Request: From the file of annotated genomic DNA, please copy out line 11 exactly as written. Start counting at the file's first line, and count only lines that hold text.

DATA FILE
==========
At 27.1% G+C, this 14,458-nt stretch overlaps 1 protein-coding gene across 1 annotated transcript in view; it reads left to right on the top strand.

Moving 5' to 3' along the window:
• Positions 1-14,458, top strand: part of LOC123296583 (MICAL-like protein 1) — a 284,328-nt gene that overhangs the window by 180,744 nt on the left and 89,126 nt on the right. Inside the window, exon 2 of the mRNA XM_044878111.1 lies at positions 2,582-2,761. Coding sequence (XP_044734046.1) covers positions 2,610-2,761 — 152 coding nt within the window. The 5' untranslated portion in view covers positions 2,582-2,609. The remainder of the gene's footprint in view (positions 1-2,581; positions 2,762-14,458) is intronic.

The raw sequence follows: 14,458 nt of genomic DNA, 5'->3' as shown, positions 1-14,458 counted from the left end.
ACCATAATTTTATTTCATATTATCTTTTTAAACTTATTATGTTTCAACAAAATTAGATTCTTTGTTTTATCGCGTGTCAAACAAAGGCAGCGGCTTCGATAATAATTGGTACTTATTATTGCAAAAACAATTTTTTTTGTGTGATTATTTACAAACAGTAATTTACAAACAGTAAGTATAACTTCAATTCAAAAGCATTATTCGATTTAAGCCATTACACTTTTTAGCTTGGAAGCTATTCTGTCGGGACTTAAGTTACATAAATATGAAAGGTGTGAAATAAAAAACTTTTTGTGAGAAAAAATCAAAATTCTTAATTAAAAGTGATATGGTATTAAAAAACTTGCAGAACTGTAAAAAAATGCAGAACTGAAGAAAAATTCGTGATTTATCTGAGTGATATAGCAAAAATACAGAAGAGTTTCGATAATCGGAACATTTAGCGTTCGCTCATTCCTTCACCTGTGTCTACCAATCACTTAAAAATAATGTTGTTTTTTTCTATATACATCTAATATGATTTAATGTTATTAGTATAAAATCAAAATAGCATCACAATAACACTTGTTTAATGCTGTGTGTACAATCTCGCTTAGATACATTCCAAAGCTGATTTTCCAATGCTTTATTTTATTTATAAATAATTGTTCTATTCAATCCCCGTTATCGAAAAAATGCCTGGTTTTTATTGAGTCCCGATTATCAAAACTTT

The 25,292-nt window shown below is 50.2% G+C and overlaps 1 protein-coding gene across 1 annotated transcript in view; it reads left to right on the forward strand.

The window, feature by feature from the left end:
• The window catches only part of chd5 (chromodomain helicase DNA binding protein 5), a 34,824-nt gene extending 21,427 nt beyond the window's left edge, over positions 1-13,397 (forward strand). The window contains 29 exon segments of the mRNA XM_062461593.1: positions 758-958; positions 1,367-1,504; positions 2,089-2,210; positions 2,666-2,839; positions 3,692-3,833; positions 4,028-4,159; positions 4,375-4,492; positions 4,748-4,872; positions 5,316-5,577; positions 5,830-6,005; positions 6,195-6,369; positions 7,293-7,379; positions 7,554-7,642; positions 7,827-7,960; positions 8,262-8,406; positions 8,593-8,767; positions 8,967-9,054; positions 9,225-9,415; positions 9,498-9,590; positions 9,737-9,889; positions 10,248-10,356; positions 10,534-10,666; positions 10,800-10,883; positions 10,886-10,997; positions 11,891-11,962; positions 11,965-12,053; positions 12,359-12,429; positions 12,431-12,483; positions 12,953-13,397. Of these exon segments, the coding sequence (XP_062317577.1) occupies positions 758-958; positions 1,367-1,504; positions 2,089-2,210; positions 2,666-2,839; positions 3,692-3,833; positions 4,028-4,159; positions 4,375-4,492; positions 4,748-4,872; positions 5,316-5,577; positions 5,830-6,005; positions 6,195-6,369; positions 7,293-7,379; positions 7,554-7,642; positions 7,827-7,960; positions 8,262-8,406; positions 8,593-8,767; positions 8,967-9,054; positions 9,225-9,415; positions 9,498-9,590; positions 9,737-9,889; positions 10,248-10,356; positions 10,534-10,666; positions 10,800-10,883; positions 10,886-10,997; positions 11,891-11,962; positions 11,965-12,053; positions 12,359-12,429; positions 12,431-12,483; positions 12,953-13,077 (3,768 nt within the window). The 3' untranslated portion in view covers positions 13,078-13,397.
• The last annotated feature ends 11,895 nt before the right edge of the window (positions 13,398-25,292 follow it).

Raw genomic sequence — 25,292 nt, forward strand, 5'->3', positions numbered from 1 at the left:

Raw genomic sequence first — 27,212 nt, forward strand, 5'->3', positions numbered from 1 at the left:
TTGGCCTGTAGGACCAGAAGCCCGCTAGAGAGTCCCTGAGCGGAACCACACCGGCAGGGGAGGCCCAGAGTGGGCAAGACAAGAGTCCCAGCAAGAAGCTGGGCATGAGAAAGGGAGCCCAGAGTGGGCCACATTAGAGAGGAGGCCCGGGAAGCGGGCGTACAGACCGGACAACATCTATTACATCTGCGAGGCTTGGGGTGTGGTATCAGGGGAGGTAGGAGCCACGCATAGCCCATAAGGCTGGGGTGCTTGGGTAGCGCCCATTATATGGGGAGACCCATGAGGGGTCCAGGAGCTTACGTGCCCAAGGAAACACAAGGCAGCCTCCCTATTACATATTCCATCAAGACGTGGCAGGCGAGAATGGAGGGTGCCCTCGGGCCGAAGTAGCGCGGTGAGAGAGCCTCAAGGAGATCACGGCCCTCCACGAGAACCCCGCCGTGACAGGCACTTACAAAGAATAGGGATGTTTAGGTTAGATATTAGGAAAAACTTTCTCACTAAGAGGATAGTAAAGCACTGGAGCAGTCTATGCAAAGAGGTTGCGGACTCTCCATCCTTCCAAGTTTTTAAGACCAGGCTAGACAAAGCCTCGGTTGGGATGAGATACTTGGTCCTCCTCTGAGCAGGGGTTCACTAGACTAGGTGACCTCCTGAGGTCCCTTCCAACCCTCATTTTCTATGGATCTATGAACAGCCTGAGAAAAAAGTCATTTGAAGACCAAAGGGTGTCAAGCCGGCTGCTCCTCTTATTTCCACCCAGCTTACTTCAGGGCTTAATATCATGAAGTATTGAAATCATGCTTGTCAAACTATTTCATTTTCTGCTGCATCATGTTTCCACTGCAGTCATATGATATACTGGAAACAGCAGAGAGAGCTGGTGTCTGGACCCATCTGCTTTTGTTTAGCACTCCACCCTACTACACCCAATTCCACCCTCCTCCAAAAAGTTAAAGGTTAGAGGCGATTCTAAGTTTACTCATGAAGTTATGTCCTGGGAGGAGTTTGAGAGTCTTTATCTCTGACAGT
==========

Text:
Raw genomic sequence first — 27,212 nt, forward strand, 5'->3', positions numbered from 1 at the left: